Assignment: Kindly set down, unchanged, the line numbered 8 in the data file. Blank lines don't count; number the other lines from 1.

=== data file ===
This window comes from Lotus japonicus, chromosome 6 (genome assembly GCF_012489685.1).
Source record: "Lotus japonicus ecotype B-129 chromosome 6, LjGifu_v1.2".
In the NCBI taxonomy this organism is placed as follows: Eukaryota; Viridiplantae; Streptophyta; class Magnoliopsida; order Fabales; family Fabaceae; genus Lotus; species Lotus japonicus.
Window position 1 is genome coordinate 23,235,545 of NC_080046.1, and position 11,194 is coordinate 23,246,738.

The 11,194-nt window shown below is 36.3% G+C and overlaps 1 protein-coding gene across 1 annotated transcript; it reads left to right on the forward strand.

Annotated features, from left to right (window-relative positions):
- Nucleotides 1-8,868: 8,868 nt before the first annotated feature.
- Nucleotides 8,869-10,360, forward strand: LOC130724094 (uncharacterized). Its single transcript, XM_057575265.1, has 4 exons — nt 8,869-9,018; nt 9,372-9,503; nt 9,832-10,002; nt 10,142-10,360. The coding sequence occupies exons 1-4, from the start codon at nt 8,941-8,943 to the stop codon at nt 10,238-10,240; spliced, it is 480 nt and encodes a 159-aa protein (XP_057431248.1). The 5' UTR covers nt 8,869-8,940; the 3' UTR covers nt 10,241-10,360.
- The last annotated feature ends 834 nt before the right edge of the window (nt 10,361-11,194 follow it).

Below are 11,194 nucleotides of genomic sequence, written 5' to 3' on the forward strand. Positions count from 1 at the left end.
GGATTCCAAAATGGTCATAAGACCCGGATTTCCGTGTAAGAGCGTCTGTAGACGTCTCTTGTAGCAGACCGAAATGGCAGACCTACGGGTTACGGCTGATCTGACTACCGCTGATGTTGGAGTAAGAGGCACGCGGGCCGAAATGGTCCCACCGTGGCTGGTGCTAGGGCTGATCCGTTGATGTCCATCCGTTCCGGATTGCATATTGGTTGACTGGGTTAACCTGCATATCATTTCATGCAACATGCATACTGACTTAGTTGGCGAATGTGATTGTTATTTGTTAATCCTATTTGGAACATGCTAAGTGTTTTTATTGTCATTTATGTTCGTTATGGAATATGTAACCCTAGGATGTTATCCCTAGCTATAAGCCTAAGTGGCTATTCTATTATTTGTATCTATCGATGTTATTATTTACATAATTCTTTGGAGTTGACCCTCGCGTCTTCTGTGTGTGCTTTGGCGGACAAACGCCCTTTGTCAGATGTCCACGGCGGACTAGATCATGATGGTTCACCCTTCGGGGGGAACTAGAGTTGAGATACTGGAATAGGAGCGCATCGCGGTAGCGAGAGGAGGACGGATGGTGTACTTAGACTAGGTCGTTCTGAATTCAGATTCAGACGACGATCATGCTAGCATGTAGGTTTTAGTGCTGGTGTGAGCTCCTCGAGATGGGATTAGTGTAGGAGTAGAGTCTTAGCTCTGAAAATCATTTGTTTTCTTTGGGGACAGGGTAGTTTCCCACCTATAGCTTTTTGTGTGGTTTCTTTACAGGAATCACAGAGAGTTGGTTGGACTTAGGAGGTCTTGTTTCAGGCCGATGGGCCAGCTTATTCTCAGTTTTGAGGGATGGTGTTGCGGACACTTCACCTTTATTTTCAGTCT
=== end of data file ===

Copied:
- Nucleotides 8,869-10,360, forward strand: LOC130724094 (uncharacterized). Its single transcript, XM_057575265.1, has 4 exons — nt 8,869-9,018; nt 9,372-9,503; nt 9,832-10,002; nt 10,142-10,360. The coding sequence occupies exons 1-4, from the start codon at nt 8,941-8,943 to the stop codon at nt 10,238-10,240; spliced, it is 480 nt and encodes a 159-aa protein (XP_057431248.1). The 5' UTR covers nt 8,869-8,940; the 3' UTR covers nt 10,241-10,360.